Tough call on a sub only because the low end on the Sasons are so satisfying. Subwoofing (funny word) bumps against our philosophy of keeping the musical presentation as pure as possible. All of our customers so far have either discontinued using a sub after living with the Sasons or implemented a sub only to help smooth out a problem with the room acoustic. Can't forget those dedicated to their HT setups, too, but we rarely see it. So, we have limited experience with what is a viable partner to the Sasons. But even we would like to feel the earth move and enjoy that tactile sensation found in recordings of cavernous environments such as classical concert venues and outdoor live shows. And our choice record collection of North Atlantic long-finned pilot whale flatulence.
If we were to bring our own to market (an eventuality - it's on the table) it would need to perform well above what I see as current limitations in today's subs such as articulation and sheer "speed" or the starting and stopping ability that defines the spaces between the music. I know I've got a ripe opportunity to upset some here about their purchasing decisions (Happy Thanksgiving everybody!) but most subs put us off given the experience we and others have had using them. They usually take the life, realism and gestalt out of the listening experience.
If you are looking, here are a few features I personally feel will give you the best chance to find a good dancing partner to the Sasons (these suggestions are assuming you are not subbing in the Taj Mahal):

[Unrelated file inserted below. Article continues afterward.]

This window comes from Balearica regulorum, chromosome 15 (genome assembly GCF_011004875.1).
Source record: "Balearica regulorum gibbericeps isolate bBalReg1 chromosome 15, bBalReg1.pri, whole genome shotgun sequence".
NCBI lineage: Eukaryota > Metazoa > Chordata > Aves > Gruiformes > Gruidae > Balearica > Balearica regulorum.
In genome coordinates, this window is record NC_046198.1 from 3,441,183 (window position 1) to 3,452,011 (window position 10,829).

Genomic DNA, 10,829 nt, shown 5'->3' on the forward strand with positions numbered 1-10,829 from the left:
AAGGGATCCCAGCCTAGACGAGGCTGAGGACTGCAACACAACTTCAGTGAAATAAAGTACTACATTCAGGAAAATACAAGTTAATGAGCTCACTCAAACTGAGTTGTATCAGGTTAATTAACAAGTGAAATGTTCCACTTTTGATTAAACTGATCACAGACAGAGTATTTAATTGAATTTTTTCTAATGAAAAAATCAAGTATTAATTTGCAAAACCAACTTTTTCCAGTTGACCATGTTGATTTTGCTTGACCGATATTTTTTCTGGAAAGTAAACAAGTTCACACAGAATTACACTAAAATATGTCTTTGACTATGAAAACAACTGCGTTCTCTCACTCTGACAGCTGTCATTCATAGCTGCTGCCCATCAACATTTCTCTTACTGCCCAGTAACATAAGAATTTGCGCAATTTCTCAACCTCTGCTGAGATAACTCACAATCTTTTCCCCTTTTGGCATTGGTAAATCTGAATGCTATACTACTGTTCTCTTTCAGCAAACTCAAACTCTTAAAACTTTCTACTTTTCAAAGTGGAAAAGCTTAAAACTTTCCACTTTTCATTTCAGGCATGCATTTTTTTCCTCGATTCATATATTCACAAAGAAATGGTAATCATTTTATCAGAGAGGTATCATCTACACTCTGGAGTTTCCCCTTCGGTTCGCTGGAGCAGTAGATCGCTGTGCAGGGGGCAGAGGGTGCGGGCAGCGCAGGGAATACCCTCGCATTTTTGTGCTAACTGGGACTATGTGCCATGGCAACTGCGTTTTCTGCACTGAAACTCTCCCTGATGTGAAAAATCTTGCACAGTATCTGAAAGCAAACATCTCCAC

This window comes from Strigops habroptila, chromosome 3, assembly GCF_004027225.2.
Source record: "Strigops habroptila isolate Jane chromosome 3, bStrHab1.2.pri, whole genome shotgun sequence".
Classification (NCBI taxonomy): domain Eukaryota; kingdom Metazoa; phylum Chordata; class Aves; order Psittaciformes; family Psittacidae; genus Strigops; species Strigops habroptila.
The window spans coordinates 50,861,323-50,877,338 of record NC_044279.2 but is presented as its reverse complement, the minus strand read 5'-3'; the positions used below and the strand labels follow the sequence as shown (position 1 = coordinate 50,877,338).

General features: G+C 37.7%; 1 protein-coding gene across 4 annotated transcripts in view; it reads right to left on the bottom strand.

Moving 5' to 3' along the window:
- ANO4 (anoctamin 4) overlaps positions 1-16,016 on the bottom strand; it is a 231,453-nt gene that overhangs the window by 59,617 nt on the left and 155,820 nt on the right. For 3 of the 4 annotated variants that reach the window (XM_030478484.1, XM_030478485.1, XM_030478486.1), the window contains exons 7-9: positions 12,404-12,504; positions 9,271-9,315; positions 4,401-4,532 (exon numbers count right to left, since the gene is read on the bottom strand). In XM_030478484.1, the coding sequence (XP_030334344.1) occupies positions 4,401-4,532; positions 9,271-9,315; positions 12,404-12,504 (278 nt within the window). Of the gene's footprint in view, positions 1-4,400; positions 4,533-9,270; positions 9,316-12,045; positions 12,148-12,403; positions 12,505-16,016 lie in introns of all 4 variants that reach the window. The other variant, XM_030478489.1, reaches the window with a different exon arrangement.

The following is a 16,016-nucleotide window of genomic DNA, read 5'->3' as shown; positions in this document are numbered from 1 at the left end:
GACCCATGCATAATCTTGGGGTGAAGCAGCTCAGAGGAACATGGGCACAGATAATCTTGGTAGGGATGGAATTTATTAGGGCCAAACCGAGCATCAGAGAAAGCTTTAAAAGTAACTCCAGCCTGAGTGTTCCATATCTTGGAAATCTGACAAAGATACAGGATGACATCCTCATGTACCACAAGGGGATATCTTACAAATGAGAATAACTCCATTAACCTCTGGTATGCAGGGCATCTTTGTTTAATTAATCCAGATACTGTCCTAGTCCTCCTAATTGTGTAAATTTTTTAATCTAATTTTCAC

- Extremely good internal amplifier with high power. This area is usually hit hard by the manufacturer's accountants and is where you find the most compromises. Just like in speaker crossovers...you don't see it so you don't really know. A sub is an appropriate application for the new switching ("digital") amps. Class AB is great but harder to find a high quality one these days in a subwoofer.
- Closed box design for the best transient ability. Second best being a well designed passive radiator sub. Passive radiator designs are somewhat rare due to their tweaky nature - everything must be consistent in manufacturing, from driver unit-to-unit matching and tight tolerances to cone material variation to cabinet build quality to...you get the idea. More components to tune and less chance of making it all sound like the first prototype after you are 5 years down the production road. But it's a good design if done right.
- Nothing smaller than a ten-inch driver since we are asking the sub to go down (loudly) below 30 Hz...eight-inch units are fine in multiples but take up a lot of real estate in cabinet volume and typically have too high a resonant frequency to be considered a sub driver. It's a game of diminishing returns. I would prefer two ten-inch drivers to go low enough, loudly enough and with better transient ability than say, a single larger driver. Space doesn't permit getting into why I don't prefer much larger than a ten-inch driver.
- And (now for my biggest peeve)...try to find a highly rigid cabinet in a sub! This area is sorely overlooked or balanced against price-point considerations.
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